Amba Vilas Palace, commonly referred to as the Mysore Palace, is a historical building that serves as a royal residence (house). It is in the Karnataka city of Mysore. It once served as the Wadiyar dynasty's official house and the administrative centre for the Kingdom of Mysore. The palace faces the Chamundi Hills to the east and is located in the heart of Mysore. There are seven palaces total in Mysore, including this one, and it is frequently referred to as the "City of Palaces." The Mysore Palace, on the other hand, exclusively refers to the building inside the new fort.
History Of MYSORE PALACE
The Mysore Palace history goes back to the 13th century with its current ruling dynasty – the Wodeyars (or the Wadiyars as they came to be called by the British). Before the fourteenth century, King Yaduraya is claimed to have constructed a timber palace at the Old Fort Area (Puragiri). When this building was struck by lightning, the then-Maharaja Kantirava Narasa Raja Wodeyar reconstructed it with yet another beautiful wooden castle. The renowned Mysore Tiger, Tipu Sultan, seized control of this castle. This was not truly the home of Tipu Sultan. Nevertheless, he kept it until his passing in 1799, at which point it was returned to Maharaja Krishnaraja Wodeyar II. A kitchen fire that occurred in 1897, while Princess Jayalakshmi was getting married, brought about yet another disaster for the Mysuru Palace. The building was nearly completely demolished. Maharaja Krishnaraja Wodeyar IV and Maharani Kempananjammani Devi relocated to the adjacent Jaganmohan Palace and hired British architect Henry Irwin to build them a new home. Amba Vilas Palace, popularly known as the modern Mysore Palace, was reconstructed in 1912 for a cost of INR 42 lakhs. The Wadiyar Family still owns this exquisite castle in Mysore today. They reside in a small section of it while the rest of the palace has been converted into a heritage site – managed by the Government of Karnataka.
The Architecture Of MYSORE PALACE
With its captivating combination of European, Rajput, Mughal, and Hindu style architecture, the Amba Vilas Palace will take your breath away. It Is enough to stand in front of this palace to catch glimpses of the four architectural motifs: the domes reminded me of Mughal palaces, the arches and pavilions of Rajasthani palaces, the pillared windows and floors of various British palaces, and finally, the deities of Hindu palaces. Indo-Gothic or Indo Saracenic architecture would be a better description of this fusion. The massive palace structure, which measures 245 feet by 156 feet, is surrounded by well-kept gardens and has a view of the Chamunda Hills. (The rulers were Chamundeshwari devotees.)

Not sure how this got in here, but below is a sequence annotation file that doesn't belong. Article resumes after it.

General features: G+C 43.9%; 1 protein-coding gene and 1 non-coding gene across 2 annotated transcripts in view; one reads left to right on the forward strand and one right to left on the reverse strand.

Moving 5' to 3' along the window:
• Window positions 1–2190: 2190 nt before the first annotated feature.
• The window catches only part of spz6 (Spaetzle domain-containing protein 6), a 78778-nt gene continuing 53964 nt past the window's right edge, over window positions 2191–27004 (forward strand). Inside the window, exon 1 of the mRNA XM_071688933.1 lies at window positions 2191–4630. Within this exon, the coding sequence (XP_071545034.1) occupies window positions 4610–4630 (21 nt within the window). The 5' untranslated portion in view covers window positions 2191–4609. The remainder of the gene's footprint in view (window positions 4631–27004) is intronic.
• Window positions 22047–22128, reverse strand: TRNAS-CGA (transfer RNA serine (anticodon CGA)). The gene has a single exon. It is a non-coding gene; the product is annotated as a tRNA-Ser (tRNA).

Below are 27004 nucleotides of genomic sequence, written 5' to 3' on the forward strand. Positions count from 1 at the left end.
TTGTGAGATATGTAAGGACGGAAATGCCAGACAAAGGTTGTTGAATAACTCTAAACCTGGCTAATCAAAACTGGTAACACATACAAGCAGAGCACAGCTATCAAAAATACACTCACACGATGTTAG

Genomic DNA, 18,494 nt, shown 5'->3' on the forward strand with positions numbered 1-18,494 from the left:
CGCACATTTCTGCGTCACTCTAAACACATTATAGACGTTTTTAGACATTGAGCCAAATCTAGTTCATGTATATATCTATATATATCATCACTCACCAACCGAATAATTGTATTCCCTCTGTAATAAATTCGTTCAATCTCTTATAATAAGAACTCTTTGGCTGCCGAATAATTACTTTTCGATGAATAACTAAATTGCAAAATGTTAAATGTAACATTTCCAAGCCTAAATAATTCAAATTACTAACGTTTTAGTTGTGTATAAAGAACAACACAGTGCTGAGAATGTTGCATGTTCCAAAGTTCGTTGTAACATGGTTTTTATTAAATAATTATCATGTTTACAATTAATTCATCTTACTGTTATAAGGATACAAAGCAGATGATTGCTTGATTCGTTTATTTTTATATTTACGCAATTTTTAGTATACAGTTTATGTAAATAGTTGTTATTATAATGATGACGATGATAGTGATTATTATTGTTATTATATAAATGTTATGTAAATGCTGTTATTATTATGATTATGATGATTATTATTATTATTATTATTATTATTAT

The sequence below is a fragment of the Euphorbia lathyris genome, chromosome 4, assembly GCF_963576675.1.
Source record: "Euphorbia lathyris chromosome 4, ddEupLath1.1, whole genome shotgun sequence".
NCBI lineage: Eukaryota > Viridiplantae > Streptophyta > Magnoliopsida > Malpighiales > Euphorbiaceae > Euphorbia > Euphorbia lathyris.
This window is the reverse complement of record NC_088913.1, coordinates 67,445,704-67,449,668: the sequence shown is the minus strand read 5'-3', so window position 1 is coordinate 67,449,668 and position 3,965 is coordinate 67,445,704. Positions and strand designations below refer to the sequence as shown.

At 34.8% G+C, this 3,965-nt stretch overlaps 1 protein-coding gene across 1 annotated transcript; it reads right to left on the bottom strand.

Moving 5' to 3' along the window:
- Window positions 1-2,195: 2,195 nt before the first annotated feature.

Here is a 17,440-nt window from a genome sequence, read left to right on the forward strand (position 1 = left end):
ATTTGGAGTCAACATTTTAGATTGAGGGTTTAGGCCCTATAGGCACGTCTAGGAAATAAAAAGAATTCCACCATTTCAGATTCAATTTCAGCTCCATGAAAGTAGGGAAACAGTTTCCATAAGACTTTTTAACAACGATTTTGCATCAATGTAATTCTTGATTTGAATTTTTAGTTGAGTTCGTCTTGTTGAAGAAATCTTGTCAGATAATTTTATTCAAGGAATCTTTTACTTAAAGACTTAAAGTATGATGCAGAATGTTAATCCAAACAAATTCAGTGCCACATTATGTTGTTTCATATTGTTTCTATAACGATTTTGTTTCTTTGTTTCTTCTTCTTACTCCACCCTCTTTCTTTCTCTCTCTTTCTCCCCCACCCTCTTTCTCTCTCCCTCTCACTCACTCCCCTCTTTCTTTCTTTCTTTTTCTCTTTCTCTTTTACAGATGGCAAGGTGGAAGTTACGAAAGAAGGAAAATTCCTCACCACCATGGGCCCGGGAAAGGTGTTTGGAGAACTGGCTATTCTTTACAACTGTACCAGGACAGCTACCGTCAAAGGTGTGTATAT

Over 12 temples, 3 gates, and a 5-story watchtower with a gold-plated dome can be found on the palace grounds. Grey granite and pink marble stone were used to construct the palace, which has three floors. A massive statue of the goddess Gajalakshmi with her elephants is featured in the centre of the majestic arched facade to represent riches and prosperity.
Gates Of The Amba Vilas Palace
Three main gates, one each on the east, west, and south sides of Mysuru Palace. The Western location is often only open during Dasara. The South Gate is used to admit the general public. The East Gate is the most significant gate, though. Its name, "Ane Bagilu," means "Elephant's Gate" in English. The royal family and VVIPs will mostly use this. The renowned Dasara procession begins at this gate. The royal crest and coat of arms are displayed on the Ane Bagilu, which has lovely brass filigree. The Sanskrit word "nabhibhatikadachan" is written below the two-headed eagle that sits in the centre of the crest. It means "never being scared."
These are the palace's entrance gates, however you can also enter the palace grounds through a number of other arches. You will witness enormous bronze tigers when you enter via the largest door facing the Mysore Palace. These were created in the early 1900s by a British sculptor.
Gombe Thotti – The Doll’s Pavilion
Several dolls elegantly arranged along a long hallway to illustrate mythological tales or simply commonplace occurrences. The Mysore Palace's doll collection was a piece of the Royal collection. Some of the doll houses date back to the 1920s and were imported from Europe.The Gombe Thotti, albeit not a recent addition, represents the Dasara Festival heritage. This custom originated when the Kingdom of Mysore was a component of the renowned Vijayanagar Empire. These dolls are embellished and assembled throughout the 10-day celebration.
A Golden howdah is one of the modifications made to this conventional setup. Its unique feature is that 84 kilogrammes of gold are embedded throughout the wooden sculpture! Even today, Goddess Chamundeshwari rides around Mysore city on it during the Mysore Dasara Procession as it is mounted on the lead elephant.
Wrestling Courtyard At The MYSORE PALACE
You will be drawn to the Mysore Palace's first courtyard by its beautiful spiral staircase. A closer look reveals two bronze tigers guarding the courtyard's entrance. You'll then understand that this isn't just any old room.